# Measuring Li-Ion Battery voltage during charging/discharging

I am supposed to measure a Li-Ion Battery cell's energy efficiency. For this purpose i have built up the apparatus setup which charges and discharges the battery cell to calculate its energy.

One thing that i studied before, and also noted while experimenting is that the cell's voltage is higher than the open circuit voltage during the charging process, and is lower during the discharging process. For e.g during charging when it was showing to be 3.9 volts, when i disconnected the charger, the cell voltage showed to be approx 3.7 volts (OCV). (i know the reason for this voltage difference is the drop across internal resistance of the battery cell)

My question is that if i charge and discharge the cell, without doing any extra calculations (compensation) for this thing, and i calculate the energy efficiency based on charging and discharging current and voltage values straight away, will i be getting the right results for energy efficiency ? Or do i have to do some kind of compensation for this thing (the difference between charging/discharging voltage and OCV) in order to calculate the right energy efficiency of the cell ?

Also, disregarding the energy calculation of the cell, when we have to fully charge the cell for normal use for e.g, do we compensate for this thing ? As i am guessing that the open circuit voltage becomes equal to the charging voltage in the CV region, so may be its not necessary to do the compensation. Which means that one can disregard this thing and simply charge and discharge the battery cell for normal use. Am i right ?

EDIT :

After posting my question, i just read @Russell McMahon ' s reply to this post: Maximum *charging* voltage for Li-Ion battery

And by reading it I'm assuming that i dont need to worry about this thing, i.e i should just keep a check in my software (like ive already did) "if(Vread >= 4.2) then go to constant voltage CV cycle" during charging, and "if(Vread <= 2.75) then stop the discharging" during discharging.

Still i would like to ask @Russell McMahon to verify my assumption, and also tell me about its validity in case of energy efficiency calculation.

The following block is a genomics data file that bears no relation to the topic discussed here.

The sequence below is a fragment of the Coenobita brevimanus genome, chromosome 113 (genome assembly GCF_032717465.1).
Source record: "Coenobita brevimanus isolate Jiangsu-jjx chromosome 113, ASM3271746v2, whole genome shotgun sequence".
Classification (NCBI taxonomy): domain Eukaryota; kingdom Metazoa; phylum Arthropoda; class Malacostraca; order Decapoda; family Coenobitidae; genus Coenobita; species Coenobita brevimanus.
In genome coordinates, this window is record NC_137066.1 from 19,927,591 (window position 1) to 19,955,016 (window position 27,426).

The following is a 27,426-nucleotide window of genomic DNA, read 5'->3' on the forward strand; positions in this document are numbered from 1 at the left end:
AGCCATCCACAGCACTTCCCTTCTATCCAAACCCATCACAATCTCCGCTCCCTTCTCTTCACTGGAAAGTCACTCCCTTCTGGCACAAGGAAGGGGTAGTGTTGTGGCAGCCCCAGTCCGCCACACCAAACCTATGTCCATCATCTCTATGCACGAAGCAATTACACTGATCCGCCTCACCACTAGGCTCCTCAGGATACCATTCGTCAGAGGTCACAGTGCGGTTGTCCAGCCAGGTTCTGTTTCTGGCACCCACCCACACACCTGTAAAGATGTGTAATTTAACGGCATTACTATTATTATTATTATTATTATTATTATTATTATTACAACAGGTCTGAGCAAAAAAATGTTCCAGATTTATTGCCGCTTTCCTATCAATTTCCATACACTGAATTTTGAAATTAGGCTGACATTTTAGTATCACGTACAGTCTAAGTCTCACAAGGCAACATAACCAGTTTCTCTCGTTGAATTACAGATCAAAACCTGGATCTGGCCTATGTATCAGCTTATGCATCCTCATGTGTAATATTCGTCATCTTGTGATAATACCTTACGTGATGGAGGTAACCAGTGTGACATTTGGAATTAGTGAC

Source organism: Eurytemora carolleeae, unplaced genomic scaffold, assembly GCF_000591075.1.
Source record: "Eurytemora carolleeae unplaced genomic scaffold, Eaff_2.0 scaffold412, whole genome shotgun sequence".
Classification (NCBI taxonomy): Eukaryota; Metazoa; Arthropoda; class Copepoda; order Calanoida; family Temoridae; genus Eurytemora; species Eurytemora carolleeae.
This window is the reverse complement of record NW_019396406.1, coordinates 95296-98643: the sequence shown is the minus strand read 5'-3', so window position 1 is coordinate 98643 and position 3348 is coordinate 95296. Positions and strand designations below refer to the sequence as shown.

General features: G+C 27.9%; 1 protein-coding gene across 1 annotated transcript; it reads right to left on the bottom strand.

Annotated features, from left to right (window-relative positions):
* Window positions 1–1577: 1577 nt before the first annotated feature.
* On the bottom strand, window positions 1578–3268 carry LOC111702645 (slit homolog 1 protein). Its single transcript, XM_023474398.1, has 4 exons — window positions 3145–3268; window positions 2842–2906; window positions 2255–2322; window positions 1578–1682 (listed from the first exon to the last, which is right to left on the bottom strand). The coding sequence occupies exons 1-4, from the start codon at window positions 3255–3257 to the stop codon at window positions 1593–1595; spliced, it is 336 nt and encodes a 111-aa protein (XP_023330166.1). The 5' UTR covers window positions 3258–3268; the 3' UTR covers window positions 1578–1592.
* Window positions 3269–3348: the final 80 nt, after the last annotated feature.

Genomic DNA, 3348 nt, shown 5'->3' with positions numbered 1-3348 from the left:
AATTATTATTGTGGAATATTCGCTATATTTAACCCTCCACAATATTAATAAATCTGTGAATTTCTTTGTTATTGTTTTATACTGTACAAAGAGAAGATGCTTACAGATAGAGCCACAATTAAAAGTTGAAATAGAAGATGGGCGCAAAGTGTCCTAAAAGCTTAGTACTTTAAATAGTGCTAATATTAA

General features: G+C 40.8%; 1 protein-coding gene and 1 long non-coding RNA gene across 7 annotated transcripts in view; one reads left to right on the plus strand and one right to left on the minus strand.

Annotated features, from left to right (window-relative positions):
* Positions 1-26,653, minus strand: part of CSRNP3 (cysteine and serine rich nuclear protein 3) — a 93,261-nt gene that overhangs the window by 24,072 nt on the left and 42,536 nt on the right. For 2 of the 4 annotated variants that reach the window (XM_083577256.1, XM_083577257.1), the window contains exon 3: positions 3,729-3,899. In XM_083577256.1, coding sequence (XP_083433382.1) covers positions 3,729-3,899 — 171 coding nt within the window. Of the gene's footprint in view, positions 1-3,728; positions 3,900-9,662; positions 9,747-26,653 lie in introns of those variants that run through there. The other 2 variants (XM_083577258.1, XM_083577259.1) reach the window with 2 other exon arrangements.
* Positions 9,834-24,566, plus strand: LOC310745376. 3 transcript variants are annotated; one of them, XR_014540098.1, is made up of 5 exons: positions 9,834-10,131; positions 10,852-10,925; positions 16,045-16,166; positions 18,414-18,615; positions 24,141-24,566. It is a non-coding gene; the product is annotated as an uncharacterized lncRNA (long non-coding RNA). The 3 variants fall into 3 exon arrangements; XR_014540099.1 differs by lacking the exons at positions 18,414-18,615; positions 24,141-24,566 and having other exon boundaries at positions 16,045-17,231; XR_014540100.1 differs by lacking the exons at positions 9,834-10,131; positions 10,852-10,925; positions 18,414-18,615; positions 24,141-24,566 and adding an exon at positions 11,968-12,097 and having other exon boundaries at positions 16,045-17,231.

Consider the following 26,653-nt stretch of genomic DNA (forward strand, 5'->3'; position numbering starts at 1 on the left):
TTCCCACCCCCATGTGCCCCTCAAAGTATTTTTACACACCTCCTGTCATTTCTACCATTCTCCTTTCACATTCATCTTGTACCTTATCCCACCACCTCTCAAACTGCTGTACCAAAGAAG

Your helpful comments and suggestions would be appreciated.

Thankyou.

## 1 Answer

You must limit the maximum charging voltage to 4.2V, or else the battery will explode! When you do this the charge current will naturally taper off (once it drops below 10% of the original charging current you can consider the cell to be fully charged). At normal discharge rates the cell will be almost completely drained when it reaches 3.0V. You may get a bit more out by continuing down to 2.75V, but also risk damaging the cell.

The energy efficiency of the cell is the ratio of energy extracted during discharge to energy input during charge. To get correct results you must use the actual terminal voltages measured during the test. Compensating for differences between charge or discharge and resting voltage will remove the very thing you need to measure - energy lost inside the cell.

Where you may have a concern is how to ensure that the start and end points are the same for both charge and discharge. Since discharge voltage is lower than resting voltage, if you charge the cell and then discharge it you don't know whether you have taken it down to the same amount of charge it had originally - perhaps it was already partially charged and you took out more than you put in, or perhaps the discharge cut off early and you didn't extract all the charge you put in.